Even after injecting 750 million euros into the club, Elliott will make a profit of approximately 450 million euros – not counting the interest that comes from RedBird, according to people who are directly familiar with it. That results in about 15 percent return per year, people add.

Elliott’s property

Unlike RedBird, Elliott had no aspirations to own a football club. A solid group that is relentless in finding earning opportunities, Elliott spotted one in 2017 when little-known Chinese businessman Li Yonghong made a bold offer to buy AC Milan from former Italian Prime Minister Silvio Berlusconi.

Led by Franck Tuil, then the fund’s senior portfolio manager, Elliott secured Liu 300 million euros in high-interest debt, securing a stream of income and leaving the Chinese entrepreneur in control of one of the most efficient football clubs. The left ownership proved short-lived, and Elliott took control when Li made the default.

“We started as financiers,” said Giorgio Furlani, Elliott’s portfolio manager and board member of Milan. Financial Times Business of Football Summit in March. “Shortly afterwards, within a year, the club fell into a difficult financial situation; the owner was exploited in terms of resources. So we had to go in, we took over the property. ”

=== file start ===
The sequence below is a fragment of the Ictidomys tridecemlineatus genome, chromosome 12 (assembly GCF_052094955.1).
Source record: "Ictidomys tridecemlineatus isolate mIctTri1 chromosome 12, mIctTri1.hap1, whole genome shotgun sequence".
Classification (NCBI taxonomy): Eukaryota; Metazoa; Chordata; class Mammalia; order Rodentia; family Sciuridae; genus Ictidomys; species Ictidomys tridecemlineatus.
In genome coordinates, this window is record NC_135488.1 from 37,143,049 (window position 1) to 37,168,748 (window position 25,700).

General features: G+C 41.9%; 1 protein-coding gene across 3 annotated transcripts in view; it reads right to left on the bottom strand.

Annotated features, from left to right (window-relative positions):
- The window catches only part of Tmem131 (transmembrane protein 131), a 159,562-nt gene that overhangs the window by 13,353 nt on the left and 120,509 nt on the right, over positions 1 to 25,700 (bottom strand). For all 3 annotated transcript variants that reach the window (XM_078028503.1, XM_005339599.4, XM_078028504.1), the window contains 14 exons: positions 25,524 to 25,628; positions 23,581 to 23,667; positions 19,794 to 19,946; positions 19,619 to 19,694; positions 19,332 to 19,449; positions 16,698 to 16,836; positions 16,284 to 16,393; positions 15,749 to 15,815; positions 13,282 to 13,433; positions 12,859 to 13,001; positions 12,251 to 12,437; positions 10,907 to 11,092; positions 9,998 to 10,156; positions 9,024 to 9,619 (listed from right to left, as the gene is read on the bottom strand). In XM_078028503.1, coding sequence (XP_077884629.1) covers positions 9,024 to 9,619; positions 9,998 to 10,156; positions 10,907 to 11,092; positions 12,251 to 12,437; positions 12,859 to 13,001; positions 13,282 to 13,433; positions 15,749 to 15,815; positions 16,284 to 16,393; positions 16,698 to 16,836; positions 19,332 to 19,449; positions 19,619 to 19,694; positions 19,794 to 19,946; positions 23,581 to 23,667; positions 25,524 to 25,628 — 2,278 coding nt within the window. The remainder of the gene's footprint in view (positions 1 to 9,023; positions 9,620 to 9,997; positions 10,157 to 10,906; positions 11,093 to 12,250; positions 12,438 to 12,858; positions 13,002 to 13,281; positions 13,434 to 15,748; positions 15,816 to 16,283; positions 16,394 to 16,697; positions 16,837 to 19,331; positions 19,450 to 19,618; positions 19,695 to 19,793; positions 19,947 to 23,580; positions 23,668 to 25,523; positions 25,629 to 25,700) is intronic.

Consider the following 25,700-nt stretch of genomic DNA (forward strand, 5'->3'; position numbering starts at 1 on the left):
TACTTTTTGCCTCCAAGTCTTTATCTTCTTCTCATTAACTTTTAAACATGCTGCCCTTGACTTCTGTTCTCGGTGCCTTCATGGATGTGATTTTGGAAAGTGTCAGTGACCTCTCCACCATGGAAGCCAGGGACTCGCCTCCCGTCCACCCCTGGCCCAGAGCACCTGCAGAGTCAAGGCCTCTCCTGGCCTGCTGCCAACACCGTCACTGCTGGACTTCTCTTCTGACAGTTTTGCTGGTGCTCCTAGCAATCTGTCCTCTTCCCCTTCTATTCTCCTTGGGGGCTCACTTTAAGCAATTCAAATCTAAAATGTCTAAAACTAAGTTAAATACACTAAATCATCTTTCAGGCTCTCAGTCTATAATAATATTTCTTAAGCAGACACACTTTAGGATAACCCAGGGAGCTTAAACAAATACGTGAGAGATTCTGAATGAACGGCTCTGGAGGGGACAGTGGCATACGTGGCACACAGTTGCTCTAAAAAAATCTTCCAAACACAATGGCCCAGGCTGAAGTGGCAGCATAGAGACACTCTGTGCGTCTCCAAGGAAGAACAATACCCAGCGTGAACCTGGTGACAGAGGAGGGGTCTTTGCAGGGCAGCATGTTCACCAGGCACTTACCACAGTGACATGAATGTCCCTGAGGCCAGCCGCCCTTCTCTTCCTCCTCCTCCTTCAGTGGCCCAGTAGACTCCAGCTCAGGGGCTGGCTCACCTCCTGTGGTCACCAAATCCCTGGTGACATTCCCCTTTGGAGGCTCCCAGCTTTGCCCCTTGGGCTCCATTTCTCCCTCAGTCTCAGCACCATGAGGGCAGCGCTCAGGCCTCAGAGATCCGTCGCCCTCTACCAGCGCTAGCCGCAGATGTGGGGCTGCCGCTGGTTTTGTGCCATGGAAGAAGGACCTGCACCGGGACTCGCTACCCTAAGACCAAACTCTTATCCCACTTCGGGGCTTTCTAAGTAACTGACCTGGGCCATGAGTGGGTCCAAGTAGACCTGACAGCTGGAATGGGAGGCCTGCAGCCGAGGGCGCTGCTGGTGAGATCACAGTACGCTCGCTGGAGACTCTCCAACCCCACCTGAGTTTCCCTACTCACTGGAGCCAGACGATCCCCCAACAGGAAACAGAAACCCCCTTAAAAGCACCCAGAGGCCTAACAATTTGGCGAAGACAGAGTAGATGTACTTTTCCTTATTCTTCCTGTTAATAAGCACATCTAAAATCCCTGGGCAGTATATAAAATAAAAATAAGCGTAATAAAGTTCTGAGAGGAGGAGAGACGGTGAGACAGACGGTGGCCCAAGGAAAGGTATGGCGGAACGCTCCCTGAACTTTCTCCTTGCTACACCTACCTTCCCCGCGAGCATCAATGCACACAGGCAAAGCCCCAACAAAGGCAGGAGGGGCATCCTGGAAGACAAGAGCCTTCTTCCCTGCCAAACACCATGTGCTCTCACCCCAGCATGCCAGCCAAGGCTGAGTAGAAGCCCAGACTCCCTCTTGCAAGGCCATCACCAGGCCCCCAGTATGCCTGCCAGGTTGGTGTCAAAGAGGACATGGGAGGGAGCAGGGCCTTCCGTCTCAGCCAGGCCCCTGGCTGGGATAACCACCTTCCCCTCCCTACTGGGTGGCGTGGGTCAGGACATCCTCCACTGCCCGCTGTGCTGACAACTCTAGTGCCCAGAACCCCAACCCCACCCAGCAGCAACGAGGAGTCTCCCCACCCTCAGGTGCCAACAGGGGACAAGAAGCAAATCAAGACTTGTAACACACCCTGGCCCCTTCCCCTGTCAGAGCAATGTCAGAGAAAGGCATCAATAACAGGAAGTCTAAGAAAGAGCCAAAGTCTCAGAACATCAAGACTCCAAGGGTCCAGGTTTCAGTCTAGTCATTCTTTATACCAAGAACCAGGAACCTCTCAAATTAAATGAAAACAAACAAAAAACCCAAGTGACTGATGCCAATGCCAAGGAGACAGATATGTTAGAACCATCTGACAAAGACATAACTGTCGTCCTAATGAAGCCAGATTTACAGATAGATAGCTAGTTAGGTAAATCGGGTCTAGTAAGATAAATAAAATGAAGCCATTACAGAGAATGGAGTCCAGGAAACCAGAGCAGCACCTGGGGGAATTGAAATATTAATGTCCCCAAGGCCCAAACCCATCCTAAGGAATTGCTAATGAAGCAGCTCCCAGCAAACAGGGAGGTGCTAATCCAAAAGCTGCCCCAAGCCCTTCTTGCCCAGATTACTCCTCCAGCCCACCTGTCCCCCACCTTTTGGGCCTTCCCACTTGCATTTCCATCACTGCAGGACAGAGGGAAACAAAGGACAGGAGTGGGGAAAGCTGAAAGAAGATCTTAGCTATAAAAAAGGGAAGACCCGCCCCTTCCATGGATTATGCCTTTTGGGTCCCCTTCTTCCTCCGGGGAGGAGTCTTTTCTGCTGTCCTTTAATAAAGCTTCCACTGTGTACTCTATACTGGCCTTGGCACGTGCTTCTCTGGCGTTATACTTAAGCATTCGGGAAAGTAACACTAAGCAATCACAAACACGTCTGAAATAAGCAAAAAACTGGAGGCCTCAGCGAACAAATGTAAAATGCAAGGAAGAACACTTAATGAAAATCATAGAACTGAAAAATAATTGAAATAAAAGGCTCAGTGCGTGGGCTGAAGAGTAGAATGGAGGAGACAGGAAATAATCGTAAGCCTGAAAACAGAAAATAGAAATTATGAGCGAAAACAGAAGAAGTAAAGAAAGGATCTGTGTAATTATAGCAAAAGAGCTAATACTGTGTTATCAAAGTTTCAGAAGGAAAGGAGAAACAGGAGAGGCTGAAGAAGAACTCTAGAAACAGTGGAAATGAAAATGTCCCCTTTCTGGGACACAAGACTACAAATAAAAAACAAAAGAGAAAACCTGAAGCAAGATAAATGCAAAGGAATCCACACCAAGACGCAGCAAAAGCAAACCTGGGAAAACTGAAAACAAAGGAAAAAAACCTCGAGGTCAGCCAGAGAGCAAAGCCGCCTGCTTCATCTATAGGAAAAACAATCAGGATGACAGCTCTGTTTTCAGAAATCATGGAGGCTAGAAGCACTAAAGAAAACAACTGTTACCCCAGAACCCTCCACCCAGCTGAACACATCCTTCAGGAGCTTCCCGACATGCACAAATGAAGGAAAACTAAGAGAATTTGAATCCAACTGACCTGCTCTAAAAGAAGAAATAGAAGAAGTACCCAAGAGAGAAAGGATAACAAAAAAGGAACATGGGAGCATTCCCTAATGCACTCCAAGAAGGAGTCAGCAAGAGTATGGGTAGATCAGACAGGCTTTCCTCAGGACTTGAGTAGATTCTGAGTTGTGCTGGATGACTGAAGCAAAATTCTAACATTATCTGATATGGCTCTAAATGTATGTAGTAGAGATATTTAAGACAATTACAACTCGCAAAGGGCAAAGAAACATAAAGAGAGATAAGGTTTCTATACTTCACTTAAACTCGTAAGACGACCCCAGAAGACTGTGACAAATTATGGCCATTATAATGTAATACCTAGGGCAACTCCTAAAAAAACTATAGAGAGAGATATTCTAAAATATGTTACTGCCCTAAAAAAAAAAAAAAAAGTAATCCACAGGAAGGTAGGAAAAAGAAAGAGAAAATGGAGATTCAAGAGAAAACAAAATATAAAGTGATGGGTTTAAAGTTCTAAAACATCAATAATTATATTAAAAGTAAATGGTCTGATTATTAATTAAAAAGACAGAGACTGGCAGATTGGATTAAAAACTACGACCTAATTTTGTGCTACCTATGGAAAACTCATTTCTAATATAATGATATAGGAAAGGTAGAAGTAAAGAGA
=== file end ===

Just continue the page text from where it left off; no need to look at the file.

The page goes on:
Elliott took over the club in disarray – the legacy was aggravated by skepticism that welcomed the establishment of a hedge fund as owner.

Serial winner of the biggest European tournament of the 1990s and 2000s, AC Milan has not been in UEFA’s lucrative Champions League since 2014. The exile burdened its revenues, which amounted to about 200 million euros, and left the San Siro, which shares with archival rivals. Inter Milan, which urgently needs modernization.

“What we found when we took over was a totally catastrophic situation: the club went bankrupt from the perspective of cash flow, too little earnings, too many expenses,” Furlani recalled.

Efforts to turn the club around initially yielded little. In 2018, Ivan Gazidis, an acquaintance of Gordon Singer, flew by parachute from Arsenal as executive director with a mission to improve the club’s finances and build new revenue streams. Maldini was instructed to reduce the team’s budget by rejecting big earners and bringing in younger, cheaper players.